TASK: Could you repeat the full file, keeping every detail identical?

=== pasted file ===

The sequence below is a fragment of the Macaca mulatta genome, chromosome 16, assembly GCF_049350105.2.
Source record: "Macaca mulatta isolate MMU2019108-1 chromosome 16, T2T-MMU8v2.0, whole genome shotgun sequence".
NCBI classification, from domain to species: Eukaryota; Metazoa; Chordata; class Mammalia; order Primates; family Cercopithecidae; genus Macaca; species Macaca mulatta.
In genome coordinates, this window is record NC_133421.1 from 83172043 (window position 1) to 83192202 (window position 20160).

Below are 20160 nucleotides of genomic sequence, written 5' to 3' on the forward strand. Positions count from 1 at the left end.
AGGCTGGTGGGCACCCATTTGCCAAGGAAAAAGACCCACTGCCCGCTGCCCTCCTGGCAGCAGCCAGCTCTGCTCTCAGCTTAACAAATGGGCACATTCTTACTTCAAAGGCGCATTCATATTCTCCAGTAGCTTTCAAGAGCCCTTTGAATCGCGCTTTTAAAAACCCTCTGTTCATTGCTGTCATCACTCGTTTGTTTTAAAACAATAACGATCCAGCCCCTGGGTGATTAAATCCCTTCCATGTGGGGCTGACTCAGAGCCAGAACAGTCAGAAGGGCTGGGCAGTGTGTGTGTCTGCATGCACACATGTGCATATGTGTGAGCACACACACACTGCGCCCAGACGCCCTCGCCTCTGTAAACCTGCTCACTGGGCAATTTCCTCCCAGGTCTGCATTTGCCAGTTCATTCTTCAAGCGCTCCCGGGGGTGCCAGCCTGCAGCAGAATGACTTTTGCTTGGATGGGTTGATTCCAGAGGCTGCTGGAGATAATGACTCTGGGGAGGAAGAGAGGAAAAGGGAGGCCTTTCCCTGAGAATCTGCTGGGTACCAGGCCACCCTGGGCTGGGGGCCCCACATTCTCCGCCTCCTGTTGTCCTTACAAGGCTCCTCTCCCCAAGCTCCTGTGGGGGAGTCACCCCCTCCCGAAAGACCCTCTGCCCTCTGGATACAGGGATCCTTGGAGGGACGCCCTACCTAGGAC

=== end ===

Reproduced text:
The sequence below is a fragment of the Macaca mulatta genome, chromosome 16, assembly GCF_049350105.2.
Source record: "Macaca mulatta isolate MMU2019108-1 chromosome 16, T2T-MMU8v2.0, whole genome shotgun sequence".
NCBI classification, from domain to species: Eukaryota; Metazoa; Chordata; class Mammalia; order Primates; family Cercopithecidae; genus Macaca; species Macaca mulatta.
In genome coordinates, this window is record NC_133421.1 from 83172043 (window position 1) to 83192202 (window position 20160).

Below are 20160 nucleotides of genomic sequence, written 5' to 3' on the forward strand. Positions count from 1 at the left end.
AGGCTGGTGGGCACCCATTTGCCAAGGAAAAAGACCCACTGCCCGCTGCCCTCCTGGCAGCAGCCAGCTCTGCTCTCAGCTTAACAAATGGGCACATTCTTACTTCAAAGGCGCATTCATATTCTCCAGTAGCTTTCAAGAGCCCTTTGAATCGCGCTTTTAAAAACCCTCTGTTCATTGCTGTCATCACTCGTTTGTTTTAAAACAATAACGATCCAGCCCCTGGGTGATTAAATCCCTTCCATGTGGGGCTGACTCAGAGCCAGAACAGTCAGAAGGGCTGGGCAGTGTGTGTGTCTGCATGCACACATGTGCATATGTGTGAGCACACACACACTGCGCCCAGACGCCCTCGCCTCTGTAAACCTGCTCACTGGGCAATTTCCTCCCAGGTCTGCATTTGCCAGTTCATTCTTCAAGCGCTCCCGGGGGTGCCAGCCTGCAGCAGAATGACTTTTGCTTGGATGGGTTGATTCCAGAGGCTGCTGGAGATAATGACTCTGGGGAGGAAGAGAGGAAAAGGGAGGCCTTTCCCTGAGAATCTGCTGGGTACCAGGCCACCCTGGGCTGGGGGCCCCACATTCTCCGCCTCCTGTTGTCCTTACAAGGCTCCTCTCCCCAAGCTCCTGTGGGGGAGTCACCCCCTCCCGAAAGACCCTCTGCCCTCTGGATACAGGGATCCTTGGAGGGACGCCCTACCTAGGAC